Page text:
ABSTRACT: A proactive approach to the care of extremely preterm infants has increased survival and lowered the gestational age of viability, but these improvements may be associated with later neurodevelopmental disability. EXPRESS is a national population-based prospective study of all infants born alive or stillborn at less than 27 weeks’ gestation between 2004 and 2007 in Sweden. This prospective follow-up study was undertaken to assess neurologic and developmental outcome of the EXPRESS cohort at 2.5 years corrected age compared with a matched control group born at term.
Of 707 live-born infants, 497 (70%) survived to corrected age 2.5 years; the final cohort included 491 children. Each preterm child was matched with 2 control subjects at 2.5 years chronological age. Cognitive, language, and motor development were assessed with the Bayley Scales of Infant and Toddler Development (Bayley III). Cerebral palsy (CP), visual and hearing disability, and a composite outcome of overall disabilities were assessed. The overall outcome was characterized as no, mild, moderate, and severe disability.
Of 415 infants assessed with clinical examinations, 399, 393, and 382, respectively, completed the Bayley III cognitive, language, and motor scales; 366 control children were assessed with Bayley III. The mean composite cognitive, language, and motor scores for children in the preterm and control groups were 94 ± 12 and 104 ± 11, respectively (P < 0.001), 98 ± 17 and 109 ± 12 (P < 0.001), respectively, and 94 ± 16 and 107 ± 14 (P < 0.001), respectively. Normal cognitive development or mild cognitive disability was found in 354 preterm children (88.8%) and 364 control children (99.5%). Moderate or severe cognitive disability was present in 20 preterm children (5.0%) and 1 control child (0.3%) (P < 0.001) and in 25 (6.3%) and 1 (0.3%), respectively (P < 0.001). Normal language development or mild language disability was found in 330 children (83.9%) in the preterm group and with 351 (97.5%) in the control group (all group comparisons, P < 0.001). Normal motor development or mild motor disability occurred in 324 (84.8%) and 348 (98.6%) of children in the preterm and control groups, respectively. Moderate or severe mental developmental delay was seen in 88 and 10 children (20% and 2.8%), respectively (P < 0.001).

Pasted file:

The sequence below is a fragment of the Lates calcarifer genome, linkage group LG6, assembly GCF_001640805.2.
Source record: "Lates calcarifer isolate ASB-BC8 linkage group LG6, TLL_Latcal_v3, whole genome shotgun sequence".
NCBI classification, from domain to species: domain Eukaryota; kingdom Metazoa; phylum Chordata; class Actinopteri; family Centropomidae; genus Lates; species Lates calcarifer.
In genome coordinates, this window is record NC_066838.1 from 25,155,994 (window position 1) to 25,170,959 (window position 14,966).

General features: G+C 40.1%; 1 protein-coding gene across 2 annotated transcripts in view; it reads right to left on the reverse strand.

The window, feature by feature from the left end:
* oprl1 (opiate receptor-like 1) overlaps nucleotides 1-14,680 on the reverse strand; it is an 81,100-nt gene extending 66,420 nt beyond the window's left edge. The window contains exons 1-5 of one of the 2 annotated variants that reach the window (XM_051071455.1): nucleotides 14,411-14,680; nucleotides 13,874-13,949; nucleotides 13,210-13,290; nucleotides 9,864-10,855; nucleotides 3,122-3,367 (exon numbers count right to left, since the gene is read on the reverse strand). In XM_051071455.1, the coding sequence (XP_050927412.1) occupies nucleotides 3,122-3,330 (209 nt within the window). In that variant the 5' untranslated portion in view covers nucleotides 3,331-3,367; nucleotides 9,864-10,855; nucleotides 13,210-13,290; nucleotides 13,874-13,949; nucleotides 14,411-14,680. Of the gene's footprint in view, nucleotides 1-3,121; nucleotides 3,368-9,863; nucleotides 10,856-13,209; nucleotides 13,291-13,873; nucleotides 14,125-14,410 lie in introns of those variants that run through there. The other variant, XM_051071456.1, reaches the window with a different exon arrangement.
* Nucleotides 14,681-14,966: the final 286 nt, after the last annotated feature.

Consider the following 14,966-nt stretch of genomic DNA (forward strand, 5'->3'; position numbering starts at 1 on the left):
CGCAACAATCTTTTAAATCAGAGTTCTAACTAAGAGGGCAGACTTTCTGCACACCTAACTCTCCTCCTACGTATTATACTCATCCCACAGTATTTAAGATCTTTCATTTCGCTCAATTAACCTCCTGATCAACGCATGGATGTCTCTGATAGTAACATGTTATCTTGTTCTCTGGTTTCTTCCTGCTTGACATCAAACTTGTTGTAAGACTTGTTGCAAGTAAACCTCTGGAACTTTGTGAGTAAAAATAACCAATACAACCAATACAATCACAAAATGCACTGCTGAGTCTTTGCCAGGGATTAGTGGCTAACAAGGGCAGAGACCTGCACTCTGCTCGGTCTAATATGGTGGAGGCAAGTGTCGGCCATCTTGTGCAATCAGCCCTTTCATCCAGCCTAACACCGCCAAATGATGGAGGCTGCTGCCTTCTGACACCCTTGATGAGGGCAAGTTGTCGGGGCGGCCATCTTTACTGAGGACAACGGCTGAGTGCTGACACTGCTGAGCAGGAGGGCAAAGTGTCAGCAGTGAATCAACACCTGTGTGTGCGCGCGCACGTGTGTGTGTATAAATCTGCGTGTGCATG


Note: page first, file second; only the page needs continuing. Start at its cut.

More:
In the preterm group, Bayley III cognitive, language, and motor scores increased with advancing gestational age at birth by 2.5 points (99% confidence interval [CI], 1.0–4.0) per week (P < 0.001), by 3.6 points (99% CI, 1.6–5.6) per week (P < 0.001), and by 2.5 points (99% CI, 0.5–4.5) per week scores (P = 0.001), respectively. Cerebral palsy was present in 32 preterm children (7.0%; 99% CI, 3.9–10.1%). Of 456 preterm children, 42.1% were classified as normal, 30.7% as having mild disabilities, and 27.2% as having moderate or severe disabilities (vs 78.1%, 18.6%, 3.3% of control subjects, respectively; P < 0.001 for all comparisons). The proportion of children with mild or no disabilities increased from 40% at 22 weeks to 83% at 26 weeks (P < 0.001 for trend). Moderate or severe disabilities decreased from 60% at 22 weeks to 17% at 26 weeks (P < 0.001 for trend).
The impact of prematurity on neurodevelopmental outcome indicates that further improvements in neonatal care are necessary. Although preterm children had poorer neurodevelopmental outcomes than those born at term, 73% had no or mild disability, and neurodevelopmental outcome improved with each week of gestational age. These results are relevant for clinicians counseling couples facing extremely preterm birth of their infant.
Departments of Women’s and Children’s Health, Section for Pediatrics (F.S., U.E., B.S.) and Neuroscience/Ophthalmology (G.H.), Uppsala University, Uppsala; Department of Pediatrics, Institute of Clinical Sciences, Umea University, Umea (F.S.); Centre of Reproductive Epidemiology (K.K.) and Departments of Pediatrics, Clinical Sciences Lund (V.F.), Health (P.L.), Obstetrics and Gynecology, Clinical Sciences Lund (K.M.), and Psychology (K.S.), Lund University, Lund; Departments of Clinical Science, Intervention, and Technology (M.B., M.N.) and Women’s and Children’s Health (B.V.), Karolinska Institutet, Stockholm; Department of Pediatrics, Orebro University, Orebro (E.L.); Department of Clinical and Experimental Medicine, Linkoping University, Linkoping (E.O.); and Department of Pediatrics, Institute of Clinical Sciences, Sahlgrenska Academy, Gothenburg University, Gothenburg (L.S.), Sweden